Tuesday, August 30, 2016


James Karas

** (out of 5)

The body of a two-year old child is washed up on the beach: a small boy is rescued from a bombed building; hundreds of thousand risk their lives to cross thousands of miles of water in rickety boats; millions live in horrible conditions in refugee camps. That is the face of refugees today and a stunning condemnation of our inhumanity. It is a story that is impossible to describe or comprehend.

The Stratford Festival has decided to tackle the issue head on by producing a play called The Aeneid.
 Members of the company in The Aeneid. Photography by David Hou.
 Let’s look at the positive side. A title like The Aeneid has a lot of cachet. It connects us to Virgil’s great epic, the founding myth of the Roman Empire. Check. The play is written by Olivier Kemeid, a French-Canadian playwright and in a nation of two latitudes we need to pay attention to both of them. Check. The translation has been commissioned by the Stratford Festival (Check) and done by Maureen Labonteé. It deals with a current issue of world-wide importance. Double check and don’t say anything when you realize that it is somewhat stale dated.

Let’s look at the negative side. The play has almost nothing to do with Virgil’s epic. It borrows the title and a few names but any resemblance to The Aeneid is almost coincidental. Yes, you will recognize Queen Dido of Carthage and the trip to the Underworld but they won’t help you much.

Virgil’s Aeneid is about the founding of Rome and if Kemeid wants to pull himself up by his bootstraps and make it into a story of refugees relevant to today, he is whistling up the wrong tree not to say he is misleading us. Trying to graft a modern tragedy onto an ancient epic is bad enough but one should at least choose a story that can resonate with current history.

Troy, Romans, Greeks, Carthage – none of these names appear in the play. We have a burning city and people escaping from it. This is the Fire section of the play. Then we stop at a sandy beach (the Water Section) where a modern couple tells the refugees to go away. From there it is to the Earth section where the refugees try to get past an Immigration Officer.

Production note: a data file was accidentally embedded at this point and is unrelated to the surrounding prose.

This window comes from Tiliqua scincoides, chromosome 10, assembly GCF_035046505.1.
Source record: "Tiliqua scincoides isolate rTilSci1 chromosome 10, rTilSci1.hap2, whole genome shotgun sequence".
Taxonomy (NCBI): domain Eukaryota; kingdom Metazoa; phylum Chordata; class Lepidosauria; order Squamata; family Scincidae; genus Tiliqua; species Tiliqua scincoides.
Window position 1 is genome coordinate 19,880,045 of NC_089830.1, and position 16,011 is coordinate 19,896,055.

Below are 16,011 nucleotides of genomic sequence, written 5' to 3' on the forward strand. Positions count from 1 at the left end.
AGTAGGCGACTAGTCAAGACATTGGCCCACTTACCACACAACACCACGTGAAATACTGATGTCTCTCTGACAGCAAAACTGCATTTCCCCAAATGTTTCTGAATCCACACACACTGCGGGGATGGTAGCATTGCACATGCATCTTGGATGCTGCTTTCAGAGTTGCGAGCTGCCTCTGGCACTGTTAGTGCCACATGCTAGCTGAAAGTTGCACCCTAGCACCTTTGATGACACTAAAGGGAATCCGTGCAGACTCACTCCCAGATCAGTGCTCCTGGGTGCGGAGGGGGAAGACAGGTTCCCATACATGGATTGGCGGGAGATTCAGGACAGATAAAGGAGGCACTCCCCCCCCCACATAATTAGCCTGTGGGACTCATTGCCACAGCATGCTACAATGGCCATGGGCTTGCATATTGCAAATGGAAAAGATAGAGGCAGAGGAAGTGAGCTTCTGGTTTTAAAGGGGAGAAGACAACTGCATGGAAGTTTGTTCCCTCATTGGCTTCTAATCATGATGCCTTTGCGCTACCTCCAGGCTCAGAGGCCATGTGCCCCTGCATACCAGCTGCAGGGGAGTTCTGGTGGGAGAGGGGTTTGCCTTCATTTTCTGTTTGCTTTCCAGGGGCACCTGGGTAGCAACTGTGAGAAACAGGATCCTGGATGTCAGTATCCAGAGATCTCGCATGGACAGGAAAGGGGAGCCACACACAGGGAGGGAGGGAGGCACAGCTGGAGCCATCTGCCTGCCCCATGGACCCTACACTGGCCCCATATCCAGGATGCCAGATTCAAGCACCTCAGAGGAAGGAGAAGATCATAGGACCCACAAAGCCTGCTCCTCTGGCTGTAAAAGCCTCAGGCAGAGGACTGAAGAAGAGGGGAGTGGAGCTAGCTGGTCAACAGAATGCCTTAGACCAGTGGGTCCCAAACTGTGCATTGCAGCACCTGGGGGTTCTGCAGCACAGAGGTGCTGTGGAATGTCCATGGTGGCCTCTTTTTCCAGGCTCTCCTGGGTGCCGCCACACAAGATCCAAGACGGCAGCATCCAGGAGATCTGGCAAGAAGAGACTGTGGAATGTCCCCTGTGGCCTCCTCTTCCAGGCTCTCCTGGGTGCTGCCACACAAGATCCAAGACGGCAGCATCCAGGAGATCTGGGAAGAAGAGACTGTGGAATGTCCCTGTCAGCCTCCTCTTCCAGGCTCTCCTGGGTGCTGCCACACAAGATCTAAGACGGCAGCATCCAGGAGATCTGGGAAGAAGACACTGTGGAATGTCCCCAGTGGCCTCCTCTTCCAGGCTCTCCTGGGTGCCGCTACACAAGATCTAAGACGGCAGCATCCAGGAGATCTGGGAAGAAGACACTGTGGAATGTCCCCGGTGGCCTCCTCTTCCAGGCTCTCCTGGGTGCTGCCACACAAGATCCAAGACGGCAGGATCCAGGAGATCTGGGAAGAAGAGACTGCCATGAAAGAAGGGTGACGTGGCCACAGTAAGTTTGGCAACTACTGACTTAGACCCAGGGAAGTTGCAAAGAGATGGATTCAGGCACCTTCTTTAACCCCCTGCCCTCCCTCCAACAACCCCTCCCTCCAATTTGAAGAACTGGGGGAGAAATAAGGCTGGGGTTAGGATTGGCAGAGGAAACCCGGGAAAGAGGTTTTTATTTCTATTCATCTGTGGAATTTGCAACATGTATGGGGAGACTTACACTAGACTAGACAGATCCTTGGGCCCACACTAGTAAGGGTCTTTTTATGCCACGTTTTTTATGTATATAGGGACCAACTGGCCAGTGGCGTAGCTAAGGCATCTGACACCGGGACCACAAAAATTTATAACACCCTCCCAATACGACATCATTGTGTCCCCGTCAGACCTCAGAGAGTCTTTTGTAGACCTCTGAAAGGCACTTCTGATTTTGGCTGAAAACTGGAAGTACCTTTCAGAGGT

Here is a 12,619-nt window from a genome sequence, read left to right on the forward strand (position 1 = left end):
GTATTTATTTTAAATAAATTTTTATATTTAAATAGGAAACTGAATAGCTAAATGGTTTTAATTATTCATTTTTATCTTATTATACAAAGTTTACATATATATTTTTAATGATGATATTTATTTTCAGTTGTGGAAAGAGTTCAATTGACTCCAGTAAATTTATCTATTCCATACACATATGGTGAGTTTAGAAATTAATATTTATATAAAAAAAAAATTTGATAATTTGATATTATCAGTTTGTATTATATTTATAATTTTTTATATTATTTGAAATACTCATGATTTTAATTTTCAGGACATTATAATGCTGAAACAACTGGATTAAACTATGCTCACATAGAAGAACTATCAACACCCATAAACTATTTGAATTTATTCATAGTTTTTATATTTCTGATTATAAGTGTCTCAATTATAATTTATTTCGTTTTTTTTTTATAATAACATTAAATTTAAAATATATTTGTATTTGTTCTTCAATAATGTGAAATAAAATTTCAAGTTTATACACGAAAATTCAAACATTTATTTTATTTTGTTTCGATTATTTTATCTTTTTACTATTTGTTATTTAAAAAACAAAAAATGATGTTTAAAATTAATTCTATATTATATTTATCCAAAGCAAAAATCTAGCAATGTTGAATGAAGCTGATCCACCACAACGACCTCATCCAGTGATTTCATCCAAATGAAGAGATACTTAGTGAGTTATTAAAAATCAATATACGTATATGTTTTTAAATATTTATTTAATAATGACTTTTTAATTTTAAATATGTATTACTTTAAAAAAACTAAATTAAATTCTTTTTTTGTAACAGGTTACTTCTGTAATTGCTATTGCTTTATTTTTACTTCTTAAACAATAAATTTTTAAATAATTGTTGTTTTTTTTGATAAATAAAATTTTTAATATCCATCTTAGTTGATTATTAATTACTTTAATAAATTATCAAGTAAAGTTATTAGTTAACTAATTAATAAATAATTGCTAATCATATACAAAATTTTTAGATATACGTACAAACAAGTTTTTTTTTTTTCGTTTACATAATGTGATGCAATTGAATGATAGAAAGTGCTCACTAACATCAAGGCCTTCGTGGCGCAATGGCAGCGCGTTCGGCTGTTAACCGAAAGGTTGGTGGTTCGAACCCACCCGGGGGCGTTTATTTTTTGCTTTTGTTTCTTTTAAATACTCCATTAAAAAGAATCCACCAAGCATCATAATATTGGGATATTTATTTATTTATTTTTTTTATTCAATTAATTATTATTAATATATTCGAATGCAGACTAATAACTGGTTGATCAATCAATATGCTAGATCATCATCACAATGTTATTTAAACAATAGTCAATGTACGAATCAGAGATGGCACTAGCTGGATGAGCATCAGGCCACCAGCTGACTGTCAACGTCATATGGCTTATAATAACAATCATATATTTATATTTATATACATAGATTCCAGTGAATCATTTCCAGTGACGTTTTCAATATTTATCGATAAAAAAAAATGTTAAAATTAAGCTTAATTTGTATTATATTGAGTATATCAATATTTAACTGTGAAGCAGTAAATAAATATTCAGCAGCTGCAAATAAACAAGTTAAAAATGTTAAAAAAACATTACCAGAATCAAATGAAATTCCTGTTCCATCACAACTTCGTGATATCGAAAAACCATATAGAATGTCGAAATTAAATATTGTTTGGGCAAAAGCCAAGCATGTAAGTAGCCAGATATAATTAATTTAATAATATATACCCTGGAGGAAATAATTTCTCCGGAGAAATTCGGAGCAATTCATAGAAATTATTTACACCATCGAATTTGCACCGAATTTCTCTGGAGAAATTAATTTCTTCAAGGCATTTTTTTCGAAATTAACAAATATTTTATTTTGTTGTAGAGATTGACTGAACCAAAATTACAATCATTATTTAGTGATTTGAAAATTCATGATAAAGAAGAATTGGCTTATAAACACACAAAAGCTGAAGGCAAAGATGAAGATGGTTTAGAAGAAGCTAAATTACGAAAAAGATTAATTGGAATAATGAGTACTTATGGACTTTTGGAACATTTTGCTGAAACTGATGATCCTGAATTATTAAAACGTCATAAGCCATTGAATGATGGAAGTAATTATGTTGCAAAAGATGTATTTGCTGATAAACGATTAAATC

Monice Peter as Creusa and Gareth Potter as Aeneas in The Aeneid. Photography by David Hou.
The penultimate stop is in the Underworld where Aeneas meets his father who tells him where to go – no, in the nice sense. The refugees finally reach their destination in the Blood section, a land of freedom and plenty where they will build something great described at some length.

Kemeid wrote his Aeneid in 2007 and at one point there is a lengthy catalogue of where refugees can be found. The only country not mentioned is Syria because there was no civil war in Syria in 2007.  

It does not work. From burning city to sandy beach, we have people with Roman names such as the familiar Aeneas (Gareth Potter) and Hector (Mike Nadajewski) to less familiar ones like Creusa (Monice Peter) Anchises (Michael Spencer-Davis), Ascanus (Malakai Magassouba), Coroebus (Andrew Robinson) and Achmaenidis (Josue Laboucane).

Some of the characters are mercifully listed simply by their jobs such as Hotel Manager (Tiffany Claire Martin), Immigration Officer (Karen Robinson), Scavenger (E.B. Smith) and Old Farmer (Laboucane).

Director Keira Loughran tries to give life to the dreary and confused play without success. If you go back to the check marks for the positive aspects of the play after seeing it, you will discover that there are almost none.

A bad night at the theatre.

The Aeneid by Olivier Kemeid will run until September 25, 2016 at the Studio Theatre, Stratford, Ontario.

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